Take Five With Tom Fenton
Take Five with Tom Fenton: Must-See VMware Explore 2022 Sessions
After being a completely virtual event for the past two years, VMware Explore, formerly known as VMworld, will be held in-person this year at the Moscone Center in San Francisco Aug. 29-Sept. 1, with most of the content also being livestreamed.
I created two Take Five with Tom Fenton blogs on VMware Explore sessions this year. In the first one I looked at Horizon sessions, and in this one I will look at all the other sessions that will be presented at the conference this year.
Here are my five must-see VMware Explore sessions from the content catalog on the technologies that I find most interesting.
TAKE 1 Core Storage Best Practice Deep Dive [CEIB1382USD]
This session will focus on three of my favorite storage topics: NVMe over Fabrics (NVMeoF), Virtual Machine Fabric System (VMFS) and vSphere Virtual Volumes (vVols). I firmly believe that NVMeoF is the future of storage and I want to bone up on it as much as possible. vVols is an often-neglected technology that can radically change the way that companies see and use storage, and I am excited to hear some best practices around using it.
TAKE 2 Extreme Performance Series: vSphere Advanced Performance Tutorial [CEIT1097US]
Let's face it, 99 percent of the people who will be attending Explore run vSphere, and if they are able to eke out a modicum of extra performance from it, this can yield substantial returns. This tutorial is hosted by Mark Achtemichuk and Valentin Bondzio, two extremely knowledgeable VMware employees.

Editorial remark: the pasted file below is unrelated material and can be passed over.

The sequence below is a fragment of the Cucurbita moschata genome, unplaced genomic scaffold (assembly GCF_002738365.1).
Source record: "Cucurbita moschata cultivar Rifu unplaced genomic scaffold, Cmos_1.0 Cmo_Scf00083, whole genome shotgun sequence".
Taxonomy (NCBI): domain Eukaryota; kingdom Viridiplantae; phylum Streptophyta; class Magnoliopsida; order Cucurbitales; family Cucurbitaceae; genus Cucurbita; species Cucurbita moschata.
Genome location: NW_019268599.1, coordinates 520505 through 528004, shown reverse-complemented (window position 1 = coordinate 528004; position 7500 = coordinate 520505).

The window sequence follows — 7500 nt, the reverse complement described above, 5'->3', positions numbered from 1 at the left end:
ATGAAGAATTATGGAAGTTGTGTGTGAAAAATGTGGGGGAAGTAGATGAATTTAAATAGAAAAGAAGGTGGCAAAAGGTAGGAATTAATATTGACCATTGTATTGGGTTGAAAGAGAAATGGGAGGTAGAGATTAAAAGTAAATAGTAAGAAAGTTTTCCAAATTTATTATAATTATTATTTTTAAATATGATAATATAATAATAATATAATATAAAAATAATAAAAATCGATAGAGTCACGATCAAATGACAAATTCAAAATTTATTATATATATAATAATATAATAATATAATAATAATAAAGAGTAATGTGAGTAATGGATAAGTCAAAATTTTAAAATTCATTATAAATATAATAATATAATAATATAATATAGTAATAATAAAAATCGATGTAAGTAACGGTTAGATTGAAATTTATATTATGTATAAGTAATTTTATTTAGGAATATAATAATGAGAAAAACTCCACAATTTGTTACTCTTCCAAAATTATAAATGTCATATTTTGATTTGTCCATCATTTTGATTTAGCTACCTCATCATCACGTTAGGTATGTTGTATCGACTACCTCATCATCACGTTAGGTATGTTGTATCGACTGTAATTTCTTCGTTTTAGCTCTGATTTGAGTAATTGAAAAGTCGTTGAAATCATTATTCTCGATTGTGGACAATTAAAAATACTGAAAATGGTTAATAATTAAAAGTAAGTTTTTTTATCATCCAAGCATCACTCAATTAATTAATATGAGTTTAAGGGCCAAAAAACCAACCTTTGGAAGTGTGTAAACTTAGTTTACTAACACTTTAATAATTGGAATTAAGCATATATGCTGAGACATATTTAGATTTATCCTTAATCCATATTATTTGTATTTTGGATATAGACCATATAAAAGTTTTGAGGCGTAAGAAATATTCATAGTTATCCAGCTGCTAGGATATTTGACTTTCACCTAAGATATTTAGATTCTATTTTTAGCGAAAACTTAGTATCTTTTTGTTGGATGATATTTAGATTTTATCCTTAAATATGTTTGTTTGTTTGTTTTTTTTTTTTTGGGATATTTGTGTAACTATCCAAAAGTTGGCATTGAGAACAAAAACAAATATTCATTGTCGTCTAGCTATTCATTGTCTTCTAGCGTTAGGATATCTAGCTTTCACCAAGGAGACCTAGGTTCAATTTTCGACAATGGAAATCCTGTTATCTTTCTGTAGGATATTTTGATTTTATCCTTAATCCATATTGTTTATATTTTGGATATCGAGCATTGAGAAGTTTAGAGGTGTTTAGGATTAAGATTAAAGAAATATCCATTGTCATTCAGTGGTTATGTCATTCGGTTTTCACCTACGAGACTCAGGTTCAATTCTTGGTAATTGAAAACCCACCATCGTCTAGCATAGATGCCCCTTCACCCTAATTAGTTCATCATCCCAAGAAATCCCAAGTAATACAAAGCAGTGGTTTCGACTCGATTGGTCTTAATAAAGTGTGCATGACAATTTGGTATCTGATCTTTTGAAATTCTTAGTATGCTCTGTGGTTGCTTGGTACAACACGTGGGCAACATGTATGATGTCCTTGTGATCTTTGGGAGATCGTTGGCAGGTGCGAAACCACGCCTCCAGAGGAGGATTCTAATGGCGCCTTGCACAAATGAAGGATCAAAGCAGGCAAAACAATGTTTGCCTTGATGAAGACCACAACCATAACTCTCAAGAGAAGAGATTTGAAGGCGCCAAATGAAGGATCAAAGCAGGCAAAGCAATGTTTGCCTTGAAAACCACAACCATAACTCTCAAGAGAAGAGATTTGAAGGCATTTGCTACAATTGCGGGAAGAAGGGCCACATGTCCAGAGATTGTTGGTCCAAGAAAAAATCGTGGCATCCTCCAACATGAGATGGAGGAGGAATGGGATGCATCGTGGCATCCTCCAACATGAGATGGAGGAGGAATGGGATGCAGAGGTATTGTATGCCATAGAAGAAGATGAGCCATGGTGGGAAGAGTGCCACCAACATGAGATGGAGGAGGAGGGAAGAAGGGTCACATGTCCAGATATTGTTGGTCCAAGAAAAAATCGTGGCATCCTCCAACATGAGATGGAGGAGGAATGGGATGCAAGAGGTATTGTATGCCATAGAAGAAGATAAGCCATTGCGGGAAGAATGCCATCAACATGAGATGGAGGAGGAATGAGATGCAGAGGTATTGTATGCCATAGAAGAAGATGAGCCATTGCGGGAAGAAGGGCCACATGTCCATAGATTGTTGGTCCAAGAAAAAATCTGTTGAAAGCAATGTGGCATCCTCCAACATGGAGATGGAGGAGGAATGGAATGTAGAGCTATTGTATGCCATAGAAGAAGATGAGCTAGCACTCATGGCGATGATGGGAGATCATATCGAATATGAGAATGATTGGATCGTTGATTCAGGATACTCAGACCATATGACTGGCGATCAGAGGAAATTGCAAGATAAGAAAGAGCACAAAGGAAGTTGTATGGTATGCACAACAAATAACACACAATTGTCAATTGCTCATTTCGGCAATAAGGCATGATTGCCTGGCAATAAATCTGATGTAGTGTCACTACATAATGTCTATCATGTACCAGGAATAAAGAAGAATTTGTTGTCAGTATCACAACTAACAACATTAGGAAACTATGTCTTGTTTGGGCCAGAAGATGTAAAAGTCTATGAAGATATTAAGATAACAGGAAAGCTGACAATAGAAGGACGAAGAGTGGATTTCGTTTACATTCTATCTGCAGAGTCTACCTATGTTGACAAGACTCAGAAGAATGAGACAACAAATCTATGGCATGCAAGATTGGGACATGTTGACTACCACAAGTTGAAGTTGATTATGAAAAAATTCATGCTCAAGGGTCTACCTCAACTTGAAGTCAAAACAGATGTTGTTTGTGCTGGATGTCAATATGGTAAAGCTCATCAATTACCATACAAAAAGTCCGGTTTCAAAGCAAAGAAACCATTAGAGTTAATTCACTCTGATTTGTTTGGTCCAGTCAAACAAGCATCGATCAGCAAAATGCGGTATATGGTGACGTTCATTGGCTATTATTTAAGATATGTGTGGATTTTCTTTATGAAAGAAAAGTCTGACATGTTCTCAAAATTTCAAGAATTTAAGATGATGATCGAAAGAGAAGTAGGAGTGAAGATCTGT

TAKE 3 Getting to Know Salt [OSB1582US]
VMware acquired SaltStack (an infrastructure as code company) a couple years ago, and I have been trying to find the time to acquaint myself with its namesake product, Salt, ever since. I am hoping that this breakout session will give me the push I need to finally start working with it.
TAKE 4 Project Monterey Behind the Scenes: A Technical Deep Dive [CEIB1576US]
The power of data processing units (DPUs) amazes me as it allows you to offload work from a server's CPU to discrete devices that are better suited to certain tasks. Being able to run ESXi on these discrete cards is fascinating, and I am excited about diving deeper into the technology behind it.
TAKE 5 Operationalizing VMware Skyline [VMTN1998US]
Skyline is one of the unsung products from VMware and as I have previously had the opportunity to work with Tristan Todd, the presenter of this session, I know that this will be a very exciting and entertaining TechTalk.
After two years, I am excited to see that VMware is once again having an in-person conference and that I will be able to attend. Above are just a few of the sessions that I will be attending, but at an event like this, there are events for everyone involved with VMware's family of products.
About the Author
Tom Fenton has a wealth of hands-on IT experience gained over the past 25 years in a variety of technologies, with the past 15 years focusing on virtualization and storage. He currently works as a Technical Marketing Manager for ControlUp. He previously worked at VMware as a Senior Course Developer, Solutions Engineer, and in the Competitive Marketing group. He has also worked as a Senior Validation Engineer with The Taneja Group, where he headed the Validation Service Lab and was instrumental in starting up its vSphere Virtual Volumes practice. He's on Twitter @vDoppler.